Should Former Treasury Secretary Testify?

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To Testify or Not To Testify...
Congressional Republicans think former Clinton Treasury Secretary Bob Rubin should be called to testify about the relationship between his current firm, banking giant Citigroup, and Enron, but Democrats are balking. Rubin joined Citigroup as chairman of its executive committee three years ago, after the bank had made deals with Enron that have since been exposed as disguised loans that helped Enron conceal the extent of its debt. Citigroup was Enron's biggest creditor, and Rubin later tried to get the Treasury Department to help Enron avoid a credit downgrade. But Sen. Carl Levin, D-Mich., chairman of the Senate subcommittee, looking into Enron's collapse said he wouldn't call Rubin to testify and Sen. Joe Lieberman, D-Conn., chairman of the full committee, said he agreed.

Blaming Himself?
Rubin himself, meanwhile, seems to be blaming the current difficulties in the U.S. economy on things that happened on his own watch. At a lunch in Singapore, the former treasury secretary warned the "imbalances that developed over the last eight years are far from having fully unwound." Rubin cited such things as rising corporate and consumer debt, low personal savings, a stock market that was high by any standard and a widening trade deficit. And Rubin warned against an overreaction by corporate reformers. He said the U.S. corporate system has served "exceedingly well for a very long time."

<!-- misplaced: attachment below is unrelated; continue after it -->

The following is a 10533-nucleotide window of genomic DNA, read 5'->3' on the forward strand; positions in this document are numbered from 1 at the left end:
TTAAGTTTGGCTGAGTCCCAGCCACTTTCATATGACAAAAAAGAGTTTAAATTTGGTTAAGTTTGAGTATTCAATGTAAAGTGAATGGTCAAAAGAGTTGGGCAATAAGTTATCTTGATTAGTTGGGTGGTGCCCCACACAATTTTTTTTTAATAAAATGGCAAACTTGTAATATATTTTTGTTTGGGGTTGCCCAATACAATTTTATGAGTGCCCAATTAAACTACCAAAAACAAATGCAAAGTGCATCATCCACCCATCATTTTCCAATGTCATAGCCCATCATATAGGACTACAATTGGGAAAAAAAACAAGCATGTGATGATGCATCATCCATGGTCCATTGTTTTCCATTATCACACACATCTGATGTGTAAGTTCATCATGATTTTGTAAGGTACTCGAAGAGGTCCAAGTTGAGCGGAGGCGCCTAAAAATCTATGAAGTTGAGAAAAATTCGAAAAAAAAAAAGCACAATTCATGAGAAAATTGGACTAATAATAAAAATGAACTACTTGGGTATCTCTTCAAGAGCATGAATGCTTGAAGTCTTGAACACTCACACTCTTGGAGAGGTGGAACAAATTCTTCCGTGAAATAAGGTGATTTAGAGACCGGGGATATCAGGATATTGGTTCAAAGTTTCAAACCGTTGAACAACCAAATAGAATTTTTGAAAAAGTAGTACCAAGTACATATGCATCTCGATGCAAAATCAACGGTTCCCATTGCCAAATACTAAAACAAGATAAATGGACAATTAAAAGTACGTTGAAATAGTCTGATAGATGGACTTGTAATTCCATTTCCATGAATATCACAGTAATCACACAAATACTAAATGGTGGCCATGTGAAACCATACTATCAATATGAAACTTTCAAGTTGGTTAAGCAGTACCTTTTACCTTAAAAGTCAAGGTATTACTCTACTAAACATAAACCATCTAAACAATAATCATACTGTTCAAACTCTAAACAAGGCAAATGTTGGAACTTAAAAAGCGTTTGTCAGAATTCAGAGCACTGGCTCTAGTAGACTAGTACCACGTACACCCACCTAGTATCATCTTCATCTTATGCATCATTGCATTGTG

Blaming the Republicans
Former President Clinton says, meanwhile, that Congressional Republicans deserve blame for blocking the accounting reforms that he and his S.E.C. Chairman Arthur Levitt tried to put through. Mr. Clinton also told The New York Times that the Republicans should seek the advice of such market sages as the fabled investor Warren Buffett about restoring investor confidence. Buffett himself only yesterday in an article in The Times had some ideas of his own about who scuttled one key proposed accounting reform: treating stock options as an expense. "On May 3, 1994, the Senate, led by Sen. Joseph Lieberman, pushed the Financial Accounting Standards Board and Arthur Levitt, then chairman of the S.E.C., into backing down from mandating that options be expensed."